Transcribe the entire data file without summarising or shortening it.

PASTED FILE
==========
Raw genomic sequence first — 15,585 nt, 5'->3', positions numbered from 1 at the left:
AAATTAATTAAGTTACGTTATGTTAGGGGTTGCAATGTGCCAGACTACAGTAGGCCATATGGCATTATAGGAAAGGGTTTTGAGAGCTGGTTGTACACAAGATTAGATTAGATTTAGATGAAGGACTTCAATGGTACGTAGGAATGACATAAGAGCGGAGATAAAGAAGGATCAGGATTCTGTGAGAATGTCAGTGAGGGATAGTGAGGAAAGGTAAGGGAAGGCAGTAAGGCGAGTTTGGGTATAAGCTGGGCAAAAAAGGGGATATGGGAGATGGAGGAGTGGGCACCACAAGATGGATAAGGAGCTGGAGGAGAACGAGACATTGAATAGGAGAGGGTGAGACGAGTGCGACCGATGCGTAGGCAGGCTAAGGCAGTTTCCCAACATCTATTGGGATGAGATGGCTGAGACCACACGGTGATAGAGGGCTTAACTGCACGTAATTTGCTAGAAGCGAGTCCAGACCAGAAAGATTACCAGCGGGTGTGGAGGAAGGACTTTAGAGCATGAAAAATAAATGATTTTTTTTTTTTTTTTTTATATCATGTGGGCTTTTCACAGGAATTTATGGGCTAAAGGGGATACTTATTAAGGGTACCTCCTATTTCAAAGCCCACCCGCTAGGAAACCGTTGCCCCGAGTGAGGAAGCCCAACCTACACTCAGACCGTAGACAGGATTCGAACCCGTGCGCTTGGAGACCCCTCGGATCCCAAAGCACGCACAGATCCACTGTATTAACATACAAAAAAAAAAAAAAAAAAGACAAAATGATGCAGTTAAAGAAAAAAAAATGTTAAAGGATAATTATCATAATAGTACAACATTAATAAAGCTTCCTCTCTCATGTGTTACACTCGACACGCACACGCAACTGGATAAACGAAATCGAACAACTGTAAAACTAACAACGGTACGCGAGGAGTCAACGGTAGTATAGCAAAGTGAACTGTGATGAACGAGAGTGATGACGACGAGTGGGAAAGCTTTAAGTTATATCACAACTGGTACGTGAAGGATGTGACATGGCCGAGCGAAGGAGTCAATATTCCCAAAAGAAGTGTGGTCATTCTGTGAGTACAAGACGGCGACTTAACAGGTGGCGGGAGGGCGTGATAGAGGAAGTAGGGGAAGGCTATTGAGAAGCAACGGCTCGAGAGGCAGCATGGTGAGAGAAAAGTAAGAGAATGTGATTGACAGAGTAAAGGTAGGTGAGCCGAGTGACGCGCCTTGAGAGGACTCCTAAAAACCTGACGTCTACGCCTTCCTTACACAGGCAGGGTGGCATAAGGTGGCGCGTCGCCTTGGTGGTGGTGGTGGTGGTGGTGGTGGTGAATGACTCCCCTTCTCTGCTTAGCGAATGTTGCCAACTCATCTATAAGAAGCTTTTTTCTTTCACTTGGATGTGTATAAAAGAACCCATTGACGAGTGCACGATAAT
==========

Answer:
Raw genomic sequence first — 15,585 nt, 5'->3', positions numbered from 1 at the left:
AAATTAATTAAGTTACGTTATGTTAGGGGTTGCAATGTGCCAGACTACAGTAGGCCATATGGCATTATAGGAAAGGGTTTTGAGAGCTGGTTGTACACAAGATTAGATTAGATTTAGATGAAGGACTTCAATGGTACGTAGGAATGACATAAGAGCGGAGATAAAGAAGGATCAGGATTCTGTGAGAATGTCAGTGAGGGATAGTGAGGAAAGGTAAGGGAAGGCAGTAAGGCGAGTTTGGGTATAAGCTGGGCAAAAAAGGGGATATGGGAGATGGAGGAGTGGGCACCACAAGATGGATAAGGAGCTGGAGGAGAACGAGACATTGAATAGGAGAGGGTGAGACGAGTGCGACCGATGCGTAGGCAGGCTAAGGCAGTTTCCCAACATCTATTGGGATGAGATGGCTGAGACCACACGGTGATAGAGGGCTTAACTGCACGTAATTTGCTAGAAGCGAGTCCAGACCAGAAAGATTACCAGCGGGTGTGGAGGAAGGACTTTAGAGCATGAAAAATAAATGATTTTTTTTTTTTTTTTTTATATCATGTGGGCTTTTCACAGGAATTTATGGGCTAAAGGGGATACTTATTAAGGGTACCTCCTATTTCAAAGCCCACCCGCTAGGAAACCGTTGCCCCGAGTGAGGAAGCCCAACCTACACTCAGACCGTAGACAGGATTCGAACCCGTGCGCTTGGAGACCCCTCGGATCCCAAAGCACGCACAGATCCACTGTATTAACATACAAAAAAAAAAAAAAAAAAGACAAAATGATGCAGTTAAAGAAAAAAAAATGTTAAAGGATAATTATCATAATAGTACAACATTAATAAAGCTTCCTCTCTCATGTGTTACACTCGACACGCACACGCAACTGGATAAACGAAATCGAACAACTGTAAAACTAACAACGGTACGCGAGGAGTCAACGGTAGTATAGCAAAGTGAACTGTGATGAACGAGAGTGATGACGACGAGTGGGAAAGCTTTAAGTTATATCACAACTGGTACGTGAAGGATGTGACATGGCCGAGCGAAGGAGTCAATATTCCCAAAAGAAGTGTGGTCATTCTGTGAGTACAAGACGGCGACTTAACAGGTGGCGGGAGGGCGTGATAGAGGAAGTAGGGGAAGGCTATTGAGAAGCAACGGCTCGAGAGGCAGCATGGTGAGAGAAAAGTAAGAGAATGTGATTGACAGAGTAAAGGTAGGTGAGCCGAGTGACGCGCCTTGAGAGGACTCCTAAAAACCTGACGTCTACGCCTTCCTTACACAGGCAGGGTGGCATAAGGTGGCGCGTCGCCTTGGTGGTGGTGGTGGTGGTGGTGGTGGTGAATGACTCCCCTTCTCTGCTTAGCGAATGTTGCCAACTCATCTATAAGAAGCTTTTTTCTTTCACTTGGATGTGTATAAAAGAACCCATTGACGAGTGCACGATAAT